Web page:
CNN, lest we forget, is a news organization. They want us to respect them. How desperate for ratings they must have become. With MSNBC presenting the execrable Olbermann, even though no one watches him, CNN cannot stand still. Out goes the wretched Sanchez, in comes the sleazy Spitzer.
Well, I guess it’s okay. The ex-gov of New York’s prostitution scandal was way back in 2008. Who can remember? And no one cares that he had spent years prosecuting hookers in the most draconian fashion while simultaneously employing them personally. One thing we know about our Eliot — he’s no libertarian when it comes to the world’s oldest profession. He’s a monumental hypocrite — the kind of guy who would arrest you for possession of marijuana while privately making sure he had the best stash in town. And we’re supposed to trust what he says on TV?
Remember when CNN was founded in 1980, how revolutionary it was — the first cable news network? Well, it’s declined to the level of bear-baiting.
Of course, along the way it hasn’t been exactly distinguished. Sanchez and Spitzer are but sideshows compared to the network’s self-admitted deception in its coverage of Saddam’s Iraq. As you may recall, in April 2003, CNN’s then chief executive producer Eason Jordan wrote an op-ed for the New York Times titled “The News We Kept to Ourselves” — in which Jordan detailed how the network deliberately misreported or downplayed Saddam’s atrocities, allegedly to protect its Iraqi employees. Actually, it seems to have been even more about the network’s maintaining near-exclusive access to a brutal dictatorship, whitewashing many forms of extreme torture in the process. Shades of Walter Duranty. Of course, CNN came back to say everything bad possible about Abu Ghraib. They knew George Bush wouldn’t cut their employees’ tongues out or, worse yet, kick the network off the air.
So what are we to make of CNN? Is it ever worth watching? Sometimes Anderson Cooper surprises with his coverage, but then reverts to form, spouting liberal pabulum. In the Sanchez case, the network appears to have dumped the commentator in an instant, but without the slightest bit of public apology or, as far as I know, self-examination. Sanchez was, after all, no surprise. Not only was he a creepy racist, he was something close to an uniformed dope who couldn’t pass a high school equivalency test. Who can forget his bizarre comments during the Chilean earthquake? “Myself and most of the people I know don’t know the metric system or can’t do the conversion charts very well.” Wow, how about a subway map? Can you read one of those, Rick?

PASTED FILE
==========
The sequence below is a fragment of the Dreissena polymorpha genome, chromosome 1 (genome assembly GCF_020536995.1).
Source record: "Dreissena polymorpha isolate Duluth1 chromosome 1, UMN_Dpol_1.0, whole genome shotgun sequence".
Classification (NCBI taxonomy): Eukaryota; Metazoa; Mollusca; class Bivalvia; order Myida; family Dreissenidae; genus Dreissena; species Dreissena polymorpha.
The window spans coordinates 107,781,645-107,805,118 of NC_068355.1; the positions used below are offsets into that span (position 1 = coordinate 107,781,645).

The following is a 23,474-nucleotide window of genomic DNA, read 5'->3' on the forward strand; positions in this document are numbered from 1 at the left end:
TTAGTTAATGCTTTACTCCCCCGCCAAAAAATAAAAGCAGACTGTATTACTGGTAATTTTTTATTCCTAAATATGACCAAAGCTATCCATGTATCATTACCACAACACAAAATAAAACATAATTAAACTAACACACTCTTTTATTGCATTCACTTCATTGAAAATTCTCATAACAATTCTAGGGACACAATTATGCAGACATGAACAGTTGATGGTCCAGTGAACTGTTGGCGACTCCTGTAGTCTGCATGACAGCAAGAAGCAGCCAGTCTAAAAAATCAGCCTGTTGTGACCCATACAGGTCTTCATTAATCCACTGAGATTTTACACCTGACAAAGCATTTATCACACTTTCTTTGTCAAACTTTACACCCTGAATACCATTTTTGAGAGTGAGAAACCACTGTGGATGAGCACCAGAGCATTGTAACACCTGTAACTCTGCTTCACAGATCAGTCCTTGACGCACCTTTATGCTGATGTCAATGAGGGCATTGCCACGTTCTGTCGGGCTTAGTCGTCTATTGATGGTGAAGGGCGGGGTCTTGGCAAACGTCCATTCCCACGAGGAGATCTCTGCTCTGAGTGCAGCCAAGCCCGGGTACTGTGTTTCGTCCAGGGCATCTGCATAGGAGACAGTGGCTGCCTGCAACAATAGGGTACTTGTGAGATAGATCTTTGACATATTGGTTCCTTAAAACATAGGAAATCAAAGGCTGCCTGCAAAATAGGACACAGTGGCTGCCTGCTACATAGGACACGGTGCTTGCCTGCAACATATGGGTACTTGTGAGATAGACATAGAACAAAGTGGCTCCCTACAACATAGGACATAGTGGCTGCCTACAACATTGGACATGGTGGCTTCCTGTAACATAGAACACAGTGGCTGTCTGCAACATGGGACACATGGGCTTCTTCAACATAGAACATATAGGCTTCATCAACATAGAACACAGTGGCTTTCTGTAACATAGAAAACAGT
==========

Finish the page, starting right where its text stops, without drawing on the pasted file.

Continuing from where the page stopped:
If I were a CNN exec watching that interchange, I would have been reaching for the hook right there. But no. They were happy to keep him on. His numbers were better than most of their humdrum crowd.
Of course, it’s not just CNN, or even cable news. It’s television news in general. Does it inform us at all? Hard to say. I feel more confident reading something written down, whether in digital or print form. I can evaluate it better. Most news, after all, is spin. We should be grateful, in a sense, to Rick Sanchez for making it all so obvious. He just let his bias hang out — and boy was it a doozy.
Bring on Eliot Spitzer, I say. And, oh … I forgot … Kathleen Parker. It’s both of their show and I know CNN wants to be, pardon the expression, fair and balanced. Kathleen’s a conservative … isn’t she? Here’s Kathleen on the tea party movement:
What non-ideologues may see as cooperation, however, is viewed by true believers as weakness. Any attempt at compromise is viewed as surrendering principle. Under the new order, a Good Conservative wouldn’t cross the aisle to perform a Heimlich maneuver.
How generous of you, Kathleen.
Go for it, CNN. You’re nothing, if not consistent.